Murder On Ice

Free Murder On Ice by Carolyn Keene

Book: Murder On Ice by Carolyn Keene Read Free Book Online
Authors: Carolyn Keene
phone, but there was no answer. She checked the bar, the coffee shop, and the main dining room, all without success. Then she headed for the skating rink.
    The rink, like the rest of the hotel, was plush. The roof was open to the icy sky, but walls of tinted glass held off the wind. There were lots ofspectators, and Nancy guessed that many of the Overlook guests passed by just to watch.
    She leaned against the rail and studied the skaters for a moment. With a start, she realized that one of them was Michael. An idea popped into her mind, and without a second thought, she rented a pair of skates herself.
    Nancy laced them up, stepped onto the ice, and began a few warm-up tricks. She liked the music that was playing. It had a beautiful Latin beat to it. Gradually, Nancy added a few spins and easy jumps to her graceful movements.
    Pretty soon a small group was watching Nancy and applauding. But all she saw was another skater at the far end of the rink—Michael Price.
    As if feeling Nancy’s eyes on him, Michael looked up. Then he bowed, his eyes glinting with mischief, and skated smoothly over to her.
    â€œShall we dance?” he inquired.
    â€œSure. How do you feel about talking after we skate?”
    â€œWhat do you want to talk about?”
    â€œLuke Ericsen.”
    â€œOkay,” Michael said. “But I’ve already told you what I know about him.”
    Nancy had to admit that skating with Michael was great fun. He had a natural sense of grace and ease, and he knew a lot of tricks. But she was much more interested in getting some answers.
    After a few minutes, she took Michael’s hand and skated over to the railing. “So let’s talk,” she said.
    â€œWhat do you want to know?” Michael asked.
    â€œWell, for starters, why have you and Luke been pretending you don’t know each other?”
    Michael grimaced. “Quite frankly, after what happened with my friend, Luke and I can’t stand the sight of each other. Neither one of us ever wants to see the other again, and I guess we both feel the less said, the better.”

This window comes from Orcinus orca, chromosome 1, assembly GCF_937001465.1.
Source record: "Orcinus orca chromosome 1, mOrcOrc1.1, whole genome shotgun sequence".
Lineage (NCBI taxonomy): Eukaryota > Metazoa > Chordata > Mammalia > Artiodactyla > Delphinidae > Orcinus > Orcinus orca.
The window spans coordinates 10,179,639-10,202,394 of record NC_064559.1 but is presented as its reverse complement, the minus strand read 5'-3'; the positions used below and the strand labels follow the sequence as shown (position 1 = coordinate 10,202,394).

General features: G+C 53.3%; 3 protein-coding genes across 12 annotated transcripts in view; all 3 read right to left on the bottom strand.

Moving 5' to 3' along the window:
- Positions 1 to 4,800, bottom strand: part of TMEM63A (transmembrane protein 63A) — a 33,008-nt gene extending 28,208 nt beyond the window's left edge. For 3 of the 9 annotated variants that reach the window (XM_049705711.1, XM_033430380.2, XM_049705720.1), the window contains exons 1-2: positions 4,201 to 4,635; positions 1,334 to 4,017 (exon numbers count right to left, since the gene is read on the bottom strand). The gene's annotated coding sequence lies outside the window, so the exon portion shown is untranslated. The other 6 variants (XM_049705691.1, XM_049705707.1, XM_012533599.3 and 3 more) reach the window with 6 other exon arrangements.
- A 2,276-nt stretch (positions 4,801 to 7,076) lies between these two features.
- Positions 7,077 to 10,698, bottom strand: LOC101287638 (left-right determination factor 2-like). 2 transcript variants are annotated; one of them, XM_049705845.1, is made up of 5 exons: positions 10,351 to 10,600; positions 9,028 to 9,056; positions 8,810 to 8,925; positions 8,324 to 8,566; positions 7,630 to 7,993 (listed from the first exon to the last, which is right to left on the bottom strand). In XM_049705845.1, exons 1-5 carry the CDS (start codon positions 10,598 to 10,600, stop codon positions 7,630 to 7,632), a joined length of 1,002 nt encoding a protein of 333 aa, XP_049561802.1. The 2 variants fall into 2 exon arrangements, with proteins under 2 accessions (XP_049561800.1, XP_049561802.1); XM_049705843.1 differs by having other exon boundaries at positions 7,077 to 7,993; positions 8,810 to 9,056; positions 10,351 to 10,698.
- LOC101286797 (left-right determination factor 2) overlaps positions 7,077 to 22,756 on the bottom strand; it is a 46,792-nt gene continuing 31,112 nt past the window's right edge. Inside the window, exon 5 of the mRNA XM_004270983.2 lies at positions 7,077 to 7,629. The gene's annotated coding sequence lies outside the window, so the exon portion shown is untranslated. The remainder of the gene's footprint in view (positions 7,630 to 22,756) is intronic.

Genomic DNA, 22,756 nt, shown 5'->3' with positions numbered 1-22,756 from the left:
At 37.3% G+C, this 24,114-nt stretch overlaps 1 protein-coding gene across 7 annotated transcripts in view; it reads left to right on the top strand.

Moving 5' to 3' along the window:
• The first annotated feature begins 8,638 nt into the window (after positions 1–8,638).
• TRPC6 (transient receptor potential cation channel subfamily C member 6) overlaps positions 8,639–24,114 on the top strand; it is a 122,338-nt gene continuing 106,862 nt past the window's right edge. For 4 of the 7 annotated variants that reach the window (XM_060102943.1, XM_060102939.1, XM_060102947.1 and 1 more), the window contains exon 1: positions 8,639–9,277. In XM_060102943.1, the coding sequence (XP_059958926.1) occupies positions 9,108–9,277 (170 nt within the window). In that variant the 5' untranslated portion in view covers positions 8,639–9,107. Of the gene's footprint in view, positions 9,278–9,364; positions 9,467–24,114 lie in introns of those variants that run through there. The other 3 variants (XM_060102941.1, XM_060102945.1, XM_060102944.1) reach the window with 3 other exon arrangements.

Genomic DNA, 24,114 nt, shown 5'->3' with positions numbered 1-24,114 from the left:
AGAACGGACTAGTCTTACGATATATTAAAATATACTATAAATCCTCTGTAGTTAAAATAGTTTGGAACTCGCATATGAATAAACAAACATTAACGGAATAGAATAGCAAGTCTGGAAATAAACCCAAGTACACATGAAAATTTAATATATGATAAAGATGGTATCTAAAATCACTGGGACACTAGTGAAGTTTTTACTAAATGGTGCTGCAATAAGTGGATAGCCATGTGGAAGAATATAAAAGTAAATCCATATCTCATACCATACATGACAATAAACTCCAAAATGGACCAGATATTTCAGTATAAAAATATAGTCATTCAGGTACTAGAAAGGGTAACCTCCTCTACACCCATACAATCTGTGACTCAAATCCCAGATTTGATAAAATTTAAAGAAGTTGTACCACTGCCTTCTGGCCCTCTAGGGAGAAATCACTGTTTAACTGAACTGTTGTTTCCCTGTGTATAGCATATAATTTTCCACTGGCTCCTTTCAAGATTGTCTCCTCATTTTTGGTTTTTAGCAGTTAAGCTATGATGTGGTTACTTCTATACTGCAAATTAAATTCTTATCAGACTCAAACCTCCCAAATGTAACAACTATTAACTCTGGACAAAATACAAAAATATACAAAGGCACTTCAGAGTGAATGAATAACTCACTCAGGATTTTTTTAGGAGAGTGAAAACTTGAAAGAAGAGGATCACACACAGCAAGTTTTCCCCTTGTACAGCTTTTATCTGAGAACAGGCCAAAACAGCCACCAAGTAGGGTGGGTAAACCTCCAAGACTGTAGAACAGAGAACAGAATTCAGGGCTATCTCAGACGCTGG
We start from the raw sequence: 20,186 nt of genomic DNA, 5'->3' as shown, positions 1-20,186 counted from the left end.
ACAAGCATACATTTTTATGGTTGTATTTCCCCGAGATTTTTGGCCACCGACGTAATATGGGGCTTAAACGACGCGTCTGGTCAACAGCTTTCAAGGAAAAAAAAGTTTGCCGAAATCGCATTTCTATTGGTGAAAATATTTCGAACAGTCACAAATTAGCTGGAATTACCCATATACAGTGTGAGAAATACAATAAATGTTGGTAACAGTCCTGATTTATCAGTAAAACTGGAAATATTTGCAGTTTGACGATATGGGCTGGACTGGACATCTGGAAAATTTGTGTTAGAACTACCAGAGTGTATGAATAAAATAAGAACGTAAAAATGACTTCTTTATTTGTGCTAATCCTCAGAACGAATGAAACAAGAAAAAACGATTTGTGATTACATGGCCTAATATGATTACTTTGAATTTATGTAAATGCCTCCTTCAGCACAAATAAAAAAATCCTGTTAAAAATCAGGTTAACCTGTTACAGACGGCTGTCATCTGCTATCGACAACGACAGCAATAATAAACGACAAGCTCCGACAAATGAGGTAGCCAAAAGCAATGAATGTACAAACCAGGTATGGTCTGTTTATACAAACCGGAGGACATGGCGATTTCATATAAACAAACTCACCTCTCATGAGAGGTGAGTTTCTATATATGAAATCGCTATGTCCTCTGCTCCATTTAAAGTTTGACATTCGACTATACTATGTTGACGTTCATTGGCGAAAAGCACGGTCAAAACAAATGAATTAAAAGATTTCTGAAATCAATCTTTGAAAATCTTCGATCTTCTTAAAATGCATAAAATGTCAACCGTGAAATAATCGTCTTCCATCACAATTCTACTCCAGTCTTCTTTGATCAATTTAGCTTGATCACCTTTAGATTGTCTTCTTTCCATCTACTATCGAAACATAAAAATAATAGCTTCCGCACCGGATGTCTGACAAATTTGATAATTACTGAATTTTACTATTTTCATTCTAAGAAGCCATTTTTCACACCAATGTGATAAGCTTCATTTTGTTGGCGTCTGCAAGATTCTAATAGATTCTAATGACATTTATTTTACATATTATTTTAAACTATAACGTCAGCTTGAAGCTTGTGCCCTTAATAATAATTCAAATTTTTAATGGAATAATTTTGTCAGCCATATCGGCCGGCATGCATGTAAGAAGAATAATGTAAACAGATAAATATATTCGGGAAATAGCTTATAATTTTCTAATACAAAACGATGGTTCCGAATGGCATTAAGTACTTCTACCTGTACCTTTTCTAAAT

Nancy nodded. “Okay, I’ll buy that. But there’s something else. We’ve had a prowler around our lodge, a prowler who leaves some very frightening messages in the snow. . . . You wouldn’t happen to know anything about that, would you?”
    Michael coughed. “I—I don’t know what you’re talking about, Nancy.”
    There was a moment of awkward silence. Nancy could tell by the look in his eyes that Michael was lying. She understood why. Creeping around someone’s yard in the middle of the night wasn’t the kind of thing you’d want to own up to. What puzzled Nancy was why, if neither Luke nor Michael ever wanted to see each other again, Michael had gone to all the trouble of leaving that message. What did he hope to gain by it?
    Nancy was beginning to get the feeling that Luke and Michael’s history was just a bit more complicated than Michael was letting on.
    Nancy saw Michael glance over her shoulder. “Speak of the devil,” he said, “here’s Luke now.”
    Luke marched up to the railing, his face grim. “You have some nerve helping yourself to my Jeep,” he said tersely to Nancy. “It’s meant foremergencies only. Coming over here doesn’t count as one, so hand back the keys!”
    â€œI don’t have them,” Nancy said hastily. “I left them with Ned. I think he’s in the coffee shop.”
    â€œFine. I’ll get them. I do not want you driving the Jeep back to the lodge.” Luke swung around.
    â€œJust a minute,” Michael called. An odd smile touched his mouth. “Luke—Ericsen, is it?”
    Luke turned back and fixed his eyes on Michael. A peculiar expression was on his face. Hostile? Not exactly. It was more like . . . confusion, as if he were looking beyond Michael, seeing someone else.
    Nancy

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